The crisis in Yemen is in early enough stages to enjoy the potential for amelioration. Furthermore, all the key players have in front of them Libya and Syria, vivid examples of what happens in an entrenched war zone in which the combatants and sponsors refuse to engage in diplomacy. The first step would require the United States and Russia to set an example and show that, even while confronting one another over the crisis in Ukraine, they can agree to support a dialogue, even a tense one, over a second issue, in this case Yemen. The United Nations talks in Geneva could be expanded upon, or even moved to a neutral location closer to the region like Nairobi, Athens, or Istanbul. The first agenda could focus simply on humanitarian relief and access, but all players would have to be invited, including Iran.
Hopes for a diplomatic initiative on Yemen should be muted. The habits of bluster, confrontation, and proxy warfare are deeply engrained, and normalized relations have eluded key Middle East actors for nearly half a century. The United States has contributed to this culture by its support for an often moribund Israel-Palestine negotiating framework and by regularly backing diplomatic initiatives, like the Geneva process on Syria, that are meaningless from the start because they exclude key actors in the conflict.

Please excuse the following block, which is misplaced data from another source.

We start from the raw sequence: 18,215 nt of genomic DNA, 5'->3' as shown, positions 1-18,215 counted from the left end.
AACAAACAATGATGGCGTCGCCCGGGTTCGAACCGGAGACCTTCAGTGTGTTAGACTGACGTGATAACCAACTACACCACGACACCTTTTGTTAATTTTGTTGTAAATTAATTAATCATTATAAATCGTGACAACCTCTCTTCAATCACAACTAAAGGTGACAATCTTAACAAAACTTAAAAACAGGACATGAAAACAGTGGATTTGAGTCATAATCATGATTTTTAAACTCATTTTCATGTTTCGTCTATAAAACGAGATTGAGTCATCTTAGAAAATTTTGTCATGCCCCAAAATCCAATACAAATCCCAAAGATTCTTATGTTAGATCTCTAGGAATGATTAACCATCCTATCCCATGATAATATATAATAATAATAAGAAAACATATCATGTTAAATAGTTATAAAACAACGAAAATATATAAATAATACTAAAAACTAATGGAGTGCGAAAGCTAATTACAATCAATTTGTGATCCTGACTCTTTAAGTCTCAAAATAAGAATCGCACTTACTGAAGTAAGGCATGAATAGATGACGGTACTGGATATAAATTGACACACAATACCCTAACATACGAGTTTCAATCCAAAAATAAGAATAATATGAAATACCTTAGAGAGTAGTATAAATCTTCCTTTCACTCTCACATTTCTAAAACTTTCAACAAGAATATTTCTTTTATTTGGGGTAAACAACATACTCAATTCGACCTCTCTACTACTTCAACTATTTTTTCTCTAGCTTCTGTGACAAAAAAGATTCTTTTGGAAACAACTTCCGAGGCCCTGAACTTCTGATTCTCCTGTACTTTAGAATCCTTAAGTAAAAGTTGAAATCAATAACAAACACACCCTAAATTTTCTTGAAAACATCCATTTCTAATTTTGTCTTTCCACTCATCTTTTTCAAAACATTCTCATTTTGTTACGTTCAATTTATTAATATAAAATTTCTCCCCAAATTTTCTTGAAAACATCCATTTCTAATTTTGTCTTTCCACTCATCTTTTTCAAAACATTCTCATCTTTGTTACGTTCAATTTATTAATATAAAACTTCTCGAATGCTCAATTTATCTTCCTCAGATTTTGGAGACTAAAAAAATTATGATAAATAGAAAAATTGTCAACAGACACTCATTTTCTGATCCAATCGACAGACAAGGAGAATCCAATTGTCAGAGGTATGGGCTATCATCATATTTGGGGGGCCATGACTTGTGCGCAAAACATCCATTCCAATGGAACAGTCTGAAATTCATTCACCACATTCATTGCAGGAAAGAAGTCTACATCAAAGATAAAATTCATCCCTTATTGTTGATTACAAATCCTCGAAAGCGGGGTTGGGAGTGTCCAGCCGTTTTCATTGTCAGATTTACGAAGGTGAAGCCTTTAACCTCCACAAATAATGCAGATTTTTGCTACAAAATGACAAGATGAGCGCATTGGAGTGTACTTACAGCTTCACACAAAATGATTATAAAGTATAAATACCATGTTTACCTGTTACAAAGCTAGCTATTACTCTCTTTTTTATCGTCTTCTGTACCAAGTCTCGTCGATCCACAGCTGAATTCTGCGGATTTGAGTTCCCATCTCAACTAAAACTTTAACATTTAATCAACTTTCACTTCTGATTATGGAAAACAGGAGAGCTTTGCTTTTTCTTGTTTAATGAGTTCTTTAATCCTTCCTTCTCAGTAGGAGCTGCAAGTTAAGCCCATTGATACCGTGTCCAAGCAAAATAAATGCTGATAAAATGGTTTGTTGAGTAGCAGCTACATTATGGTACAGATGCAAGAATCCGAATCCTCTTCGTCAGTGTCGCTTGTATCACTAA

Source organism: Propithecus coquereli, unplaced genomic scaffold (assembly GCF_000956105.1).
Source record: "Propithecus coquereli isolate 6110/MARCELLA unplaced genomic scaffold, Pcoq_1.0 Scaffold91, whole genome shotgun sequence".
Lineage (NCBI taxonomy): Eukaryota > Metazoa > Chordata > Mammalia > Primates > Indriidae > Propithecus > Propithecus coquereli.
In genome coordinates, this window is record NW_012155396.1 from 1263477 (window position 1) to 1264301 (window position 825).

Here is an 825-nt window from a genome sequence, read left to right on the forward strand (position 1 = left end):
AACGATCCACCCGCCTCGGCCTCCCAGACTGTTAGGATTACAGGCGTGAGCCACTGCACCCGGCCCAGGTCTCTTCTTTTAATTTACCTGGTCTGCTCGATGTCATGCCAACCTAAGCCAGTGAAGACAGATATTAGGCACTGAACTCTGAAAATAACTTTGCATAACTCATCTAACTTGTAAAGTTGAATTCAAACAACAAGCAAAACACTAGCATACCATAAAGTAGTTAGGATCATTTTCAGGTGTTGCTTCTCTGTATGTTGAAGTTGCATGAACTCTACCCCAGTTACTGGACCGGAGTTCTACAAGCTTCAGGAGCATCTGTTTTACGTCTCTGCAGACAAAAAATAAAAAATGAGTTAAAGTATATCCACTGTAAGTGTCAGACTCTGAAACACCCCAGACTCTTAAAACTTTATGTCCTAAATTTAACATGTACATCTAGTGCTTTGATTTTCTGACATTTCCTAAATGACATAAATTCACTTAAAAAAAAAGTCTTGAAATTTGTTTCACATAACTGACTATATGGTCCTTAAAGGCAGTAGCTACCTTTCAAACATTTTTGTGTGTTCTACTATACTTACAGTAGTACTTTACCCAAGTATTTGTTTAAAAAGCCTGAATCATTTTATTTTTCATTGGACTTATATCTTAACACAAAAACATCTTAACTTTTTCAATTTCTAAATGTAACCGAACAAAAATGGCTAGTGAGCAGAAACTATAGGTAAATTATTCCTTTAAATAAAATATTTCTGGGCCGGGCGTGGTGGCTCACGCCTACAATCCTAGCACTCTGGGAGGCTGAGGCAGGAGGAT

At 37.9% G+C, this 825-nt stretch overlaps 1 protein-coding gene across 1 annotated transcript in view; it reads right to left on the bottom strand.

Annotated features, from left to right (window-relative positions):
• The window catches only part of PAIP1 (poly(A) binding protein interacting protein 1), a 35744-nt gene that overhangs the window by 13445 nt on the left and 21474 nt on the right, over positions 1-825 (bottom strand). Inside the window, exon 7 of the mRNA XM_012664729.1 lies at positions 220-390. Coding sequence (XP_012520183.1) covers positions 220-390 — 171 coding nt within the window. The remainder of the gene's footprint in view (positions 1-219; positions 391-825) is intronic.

In the event of a strong push from international and regional diplomats, key actors, including Saudi Arabia and Iran, might respond with recalcitrance or even outright rejectionism. But if the initial agenda focuses on humanitarian matters and battlefield access for neutral parties, and possibly on communications channels for battlefield deconfliction that could prove useful to all parties, it will be easier over time to persuade Tehran and Riyadh to take part.
The key is to attract the full range of players. The initial agenda can revolve around comparatively easy matters, such as opening ports to more regular food deliveries, increasing battlefield access for internationally recognized humanitarian aid workers, and the creation of some kind of emergency communications channel to reduce the risk of an unintentional international escalation of the war. Little is lost if the entire process amounts to a failed diplomatic initiative. Any resulting political embarrassment for supporting governments can be managed. The conflict in Yemen, however, is too important to simply be allowed to unfold at the mercies of regional powers acting in the grip of uncertainty and perceived threat. And a new diplomatic approach carries the possibility, however slim, of creating a useful new forum where adversaries can talk to each other in a conflict-ridden region that sorely lacks one.